Full tracklisting can be found on the show’s playlist:
Gwilly Edmondez began making voice recordings to dictaphone in 1990 when he was in France, discovering that spending a lot of time alone brought on automatic singing, exuding unaccompanied songs that would draw improvised elaborations around fixed, remembered choruses. Borrowing a headset microphone from American art student Eric Miller, he recorded a handful of songs that would form part of a string of tapes during the early 90s that for some reason Gwilly never saw fit to compile as albums. Early Unaccompanied Rock Singing (U-ARS) classics like “I’m A Crazy Rebel,” “You’re Ahead Of Your Time, You Are,” “Yo, What’s Happenin’ Bro?” and “Baranoid Fiesta” have yet to be issued on any format.
Abstract Exhibitionism Vol. 1 (2001) was therefore the first dictaphone album proper, and was born out of a kind of phase 2 wherein the dictaphone became the recording media of necessity for Gwilly as he spent long days going back and forth between schools and private homes as a freelance music teacher. Another collection of recordings actually made while teaching, rather than between, will be issued at some stage as the album The Complete Harrow Of My Teaching Hour. Meanwhile here’s the first of five albums made exclusively in “hand position.”
Original sleeve note
Gwilly Edmondez ~ Gwilly the Very Good Musician (sec) ~ Abstract Exhibitionism ~ Vol.1 ~ With All Writing On the Cover ~ Version 1 Version ~ And Shit ~
Actual Title: ABSTRACT EXHIBITIONISM VOL.1
Was recorded by hand/hand position in 2001, April in Kakutopia-France (hence all that French shit) over an extended period of several days, including a grouping together of more than a week. The whole thinking in front of this albo was to prove that, in order to be a recording artist, you didn’t need to splash out hundreds of pounds on it. All you needed was to be a bloke or a woman, and be in hand-position with your shit. OK, so I flush a lot of bogues along the way – I piss a lot, like you – but that was to prove above and beyond that I never stopped, not even for a moment, the process by which a proper artist carves his gapor. No Fancy Tricks were employed here – just one man and his shit. Do you know what I’m saying?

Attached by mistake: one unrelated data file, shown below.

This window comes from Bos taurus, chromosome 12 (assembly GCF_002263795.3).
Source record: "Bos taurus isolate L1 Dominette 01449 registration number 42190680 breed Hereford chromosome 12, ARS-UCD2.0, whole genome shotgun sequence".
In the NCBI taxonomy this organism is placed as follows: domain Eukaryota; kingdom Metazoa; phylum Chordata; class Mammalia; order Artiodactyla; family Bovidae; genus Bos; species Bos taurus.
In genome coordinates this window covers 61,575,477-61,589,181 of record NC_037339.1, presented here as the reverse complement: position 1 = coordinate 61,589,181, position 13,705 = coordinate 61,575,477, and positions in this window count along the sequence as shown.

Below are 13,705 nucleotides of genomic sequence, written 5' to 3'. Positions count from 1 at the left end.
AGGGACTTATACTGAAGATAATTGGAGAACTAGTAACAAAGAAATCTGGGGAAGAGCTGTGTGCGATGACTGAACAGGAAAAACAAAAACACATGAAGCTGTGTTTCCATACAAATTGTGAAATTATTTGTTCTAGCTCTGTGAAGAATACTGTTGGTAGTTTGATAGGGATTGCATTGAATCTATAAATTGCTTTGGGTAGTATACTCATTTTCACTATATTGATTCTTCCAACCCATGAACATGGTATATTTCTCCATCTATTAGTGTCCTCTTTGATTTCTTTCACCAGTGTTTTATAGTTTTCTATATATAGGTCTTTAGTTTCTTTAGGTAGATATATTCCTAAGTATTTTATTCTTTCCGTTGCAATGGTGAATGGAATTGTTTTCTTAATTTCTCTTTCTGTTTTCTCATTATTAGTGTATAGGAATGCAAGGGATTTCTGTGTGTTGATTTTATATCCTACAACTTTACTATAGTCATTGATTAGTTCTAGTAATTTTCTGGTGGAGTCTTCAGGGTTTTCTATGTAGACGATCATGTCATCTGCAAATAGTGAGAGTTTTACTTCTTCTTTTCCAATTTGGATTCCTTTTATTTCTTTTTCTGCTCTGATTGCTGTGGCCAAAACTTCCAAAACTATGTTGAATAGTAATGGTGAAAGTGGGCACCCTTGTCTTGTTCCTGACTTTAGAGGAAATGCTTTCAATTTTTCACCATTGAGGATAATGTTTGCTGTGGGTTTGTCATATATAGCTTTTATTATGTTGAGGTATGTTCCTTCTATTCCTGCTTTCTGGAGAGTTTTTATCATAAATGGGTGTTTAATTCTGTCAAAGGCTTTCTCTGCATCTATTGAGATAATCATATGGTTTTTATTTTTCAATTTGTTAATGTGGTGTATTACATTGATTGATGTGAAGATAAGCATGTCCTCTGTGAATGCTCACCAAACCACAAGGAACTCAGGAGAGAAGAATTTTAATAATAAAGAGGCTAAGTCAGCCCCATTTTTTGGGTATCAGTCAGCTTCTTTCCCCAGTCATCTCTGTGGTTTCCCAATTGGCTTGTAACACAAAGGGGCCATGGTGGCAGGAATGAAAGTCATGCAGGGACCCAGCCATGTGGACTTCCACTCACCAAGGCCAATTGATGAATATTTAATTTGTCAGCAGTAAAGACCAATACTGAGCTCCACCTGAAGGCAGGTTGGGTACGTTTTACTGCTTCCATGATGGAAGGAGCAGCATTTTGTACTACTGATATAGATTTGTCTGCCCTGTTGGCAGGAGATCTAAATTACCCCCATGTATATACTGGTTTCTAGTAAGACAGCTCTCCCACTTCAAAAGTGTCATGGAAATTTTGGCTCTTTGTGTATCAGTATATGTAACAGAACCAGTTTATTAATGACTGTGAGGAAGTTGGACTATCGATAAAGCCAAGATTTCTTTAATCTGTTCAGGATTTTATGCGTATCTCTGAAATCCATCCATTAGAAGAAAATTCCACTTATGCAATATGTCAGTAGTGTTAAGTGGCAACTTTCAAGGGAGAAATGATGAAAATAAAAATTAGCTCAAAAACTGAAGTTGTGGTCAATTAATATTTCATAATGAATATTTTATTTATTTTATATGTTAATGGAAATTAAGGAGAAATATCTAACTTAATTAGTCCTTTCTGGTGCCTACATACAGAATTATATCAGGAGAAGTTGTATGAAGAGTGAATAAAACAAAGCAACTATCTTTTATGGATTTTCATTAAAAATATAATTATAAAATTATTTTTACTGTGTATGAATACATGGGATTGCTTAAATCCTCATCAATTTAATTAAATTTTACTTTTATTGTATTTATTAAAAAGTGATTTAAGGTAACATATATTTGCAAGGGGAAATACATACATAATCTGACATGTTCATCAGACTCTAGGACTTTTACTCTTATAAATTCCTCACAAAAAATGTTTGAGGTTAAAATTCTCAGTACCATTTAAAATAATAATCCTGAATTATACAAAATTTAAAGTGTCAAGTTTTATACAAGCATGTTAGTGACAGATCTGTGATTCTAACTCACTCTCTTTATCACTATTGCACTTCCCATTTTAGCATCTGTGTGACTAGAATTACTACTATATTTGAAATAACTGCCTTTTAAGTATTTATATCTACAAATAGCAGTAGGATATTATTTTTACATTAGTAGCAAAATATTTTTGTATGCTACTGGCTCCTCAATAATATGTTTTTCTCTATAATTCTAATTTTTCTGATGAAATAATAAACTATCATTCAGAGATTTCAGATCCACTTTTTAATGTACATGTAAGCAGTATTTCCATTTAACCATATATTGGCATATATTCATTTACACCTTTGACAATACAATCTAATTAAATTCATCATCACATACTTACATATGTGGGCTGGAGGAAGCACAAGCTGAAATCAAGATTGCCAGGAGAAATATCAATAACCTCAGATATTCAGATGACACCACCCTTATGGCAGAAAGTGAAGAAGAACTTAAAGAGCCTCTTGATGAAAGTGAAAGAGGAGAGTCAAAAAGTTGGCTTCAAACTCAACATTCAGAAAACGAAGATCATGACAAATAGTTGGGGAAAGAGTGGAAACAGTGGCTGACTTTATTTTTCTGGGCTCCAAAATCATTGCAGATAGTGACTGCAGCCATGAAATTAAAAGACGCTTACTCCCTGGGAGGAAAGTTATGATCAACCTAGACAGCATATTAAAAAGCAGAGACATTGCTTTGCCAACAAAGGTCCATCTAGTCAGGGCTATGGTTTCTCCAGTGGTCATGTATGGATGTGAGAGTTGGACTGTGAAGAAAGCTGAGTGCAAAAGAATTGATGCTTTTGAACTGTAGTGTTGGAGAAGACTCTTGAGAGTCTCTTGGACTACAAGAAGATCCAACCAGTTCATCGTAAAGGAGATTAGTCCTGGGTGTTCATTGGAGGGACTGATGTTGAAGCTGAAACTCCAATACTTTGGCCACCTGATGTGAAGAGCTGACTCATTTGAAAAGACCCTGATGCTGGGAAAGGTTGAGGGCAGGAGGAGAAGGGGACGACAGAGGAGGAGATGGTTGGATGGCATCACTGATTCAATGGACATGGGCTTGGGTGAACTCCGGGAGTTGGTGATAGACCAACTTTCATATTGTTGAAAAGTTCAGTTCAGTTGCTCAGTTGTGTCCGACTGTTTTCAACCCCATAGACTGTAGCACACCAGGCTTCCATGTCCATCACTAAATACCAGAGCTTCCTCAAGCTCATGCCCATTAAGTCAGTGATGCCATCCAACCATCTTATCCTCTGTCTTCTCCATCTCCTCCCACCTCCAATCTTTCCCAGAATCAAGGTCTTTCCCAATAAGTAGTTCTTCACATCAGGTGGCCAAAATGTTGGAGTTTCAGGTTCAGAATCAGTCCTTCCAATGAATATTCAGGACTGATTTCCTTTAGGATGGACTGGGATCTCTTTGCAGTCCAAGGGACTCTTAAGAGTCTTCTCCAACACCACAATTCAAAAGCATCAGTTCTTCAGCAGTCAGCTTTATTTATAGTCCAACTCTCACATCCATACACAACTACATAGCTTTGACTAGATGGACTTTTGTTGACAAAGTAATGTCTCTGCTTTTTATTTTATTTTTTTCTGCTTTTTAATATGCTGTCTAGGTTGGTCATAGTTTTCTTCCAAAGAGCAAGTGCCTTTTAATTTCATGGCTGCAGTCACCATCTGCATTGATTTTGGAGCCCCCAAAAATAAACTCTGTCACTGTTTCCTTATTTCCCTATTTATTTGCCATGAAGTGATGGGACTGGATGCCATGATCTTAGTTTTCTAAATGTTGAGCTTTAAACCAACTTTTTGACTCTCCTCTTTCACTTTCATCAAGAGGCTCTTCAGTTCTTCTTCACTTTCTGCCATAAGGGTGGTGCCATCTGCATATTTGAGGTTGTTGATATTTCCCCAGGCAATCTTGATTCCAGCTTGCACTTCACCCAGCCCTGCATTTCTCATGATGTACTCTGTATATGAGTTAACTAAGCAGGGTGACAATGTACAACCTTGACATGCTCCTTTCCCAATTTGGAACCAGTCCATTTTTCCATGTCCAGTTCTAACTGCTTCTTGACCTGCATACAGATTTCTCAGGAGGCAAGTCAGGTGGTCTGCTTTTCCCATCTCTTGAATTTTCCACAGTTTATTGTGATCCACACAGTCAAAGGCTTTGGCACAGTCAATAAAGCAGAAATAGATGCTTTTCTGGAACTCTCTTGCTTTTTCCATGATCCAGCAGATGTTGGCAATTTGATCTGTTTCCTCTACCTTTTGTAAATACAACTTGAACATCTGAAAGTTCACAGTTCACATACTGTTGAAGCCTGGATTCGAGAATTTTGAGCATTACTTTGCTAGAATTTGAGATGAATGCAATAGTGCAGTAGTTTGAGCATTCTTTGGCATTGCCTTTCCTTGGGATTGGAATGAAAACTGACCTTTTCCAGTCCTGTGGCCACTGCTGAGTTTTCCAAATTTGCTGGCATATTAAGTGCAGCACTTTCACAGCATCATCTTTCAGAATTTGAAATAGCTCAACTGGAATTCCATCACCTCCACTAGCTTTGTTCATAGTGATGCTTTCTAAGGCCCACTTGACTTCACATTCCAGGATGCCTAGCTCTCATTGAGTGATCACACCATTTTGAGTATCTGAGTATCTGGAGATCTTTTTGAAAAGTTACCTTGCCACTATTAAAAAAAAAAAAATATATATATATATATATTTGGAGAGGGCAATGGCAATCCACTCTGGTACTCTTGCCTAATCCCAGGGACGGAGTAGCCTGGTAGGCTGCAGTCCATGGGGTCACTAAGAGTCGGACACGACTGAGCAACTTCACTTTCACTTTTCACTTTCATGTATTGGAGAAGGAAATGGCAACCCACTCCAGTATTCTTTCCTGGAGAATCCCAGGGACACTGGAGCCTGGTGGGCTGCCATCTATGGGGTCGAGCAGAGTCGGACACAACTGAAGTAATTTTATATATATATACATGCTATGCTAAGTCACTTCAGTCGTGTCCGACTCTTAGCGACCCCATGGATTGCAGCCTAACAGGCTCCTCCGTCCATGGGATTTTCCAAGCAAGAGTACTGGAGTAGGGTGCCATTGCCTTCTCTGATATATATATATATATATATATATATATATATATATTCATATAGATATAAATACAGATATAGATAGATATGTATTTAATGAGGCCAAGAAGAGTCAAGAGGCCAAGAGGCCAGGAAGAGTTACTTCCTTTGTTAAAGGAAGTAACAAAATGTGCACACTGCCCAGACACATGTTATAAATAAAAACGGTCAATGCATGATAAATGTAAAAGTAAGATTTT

Gwilly Edmondez (Improvizuh) – Lead Guitar and Vocals
Occasional companions: Tony Gage, Luno EdLandez, Serge Neri, Cécile Lindfors, Gabelli & Esther Sobin, Bruce (!) Lee & Skip Undo. Aces high:~ All the above, Stu & Marie, for real, (at the time of writing I still owe Marie 25 quid for helping me shit through that nonsense at the City Screen), Ian Watson and Richard Bowers for what is to come. Bruco because of all that Kaspar/Sarah shit he’s got going on. Word is Bone, 20001 Kid, checkit, negga.
1) Sweet Nuthin’s Is It
2) 4-Head Farrad
3) Wank Your World Off
5) Bloody Guvamant
6) Good Music is Where You Find It (1)
7) Friday Was Amazing
11) A Object That Seems Very Far Away
12) Evans/Edmondes Family Penis
13) Good Music Is Where You Find It (2)
14) A Bollocks
16) Floydian Schlepp
17) Angels Of The Pipe
18) Jesus Built My Rod
19) Dandy Lorat
20) What You’re Doing Around It
21) Wang Your Hangar
22) Le Catalogg
24) Good Music Is Where You Find It (3)
25) Conclusion: Music Can Be Exciting
Recorded by Gwilly Edmondez April 2001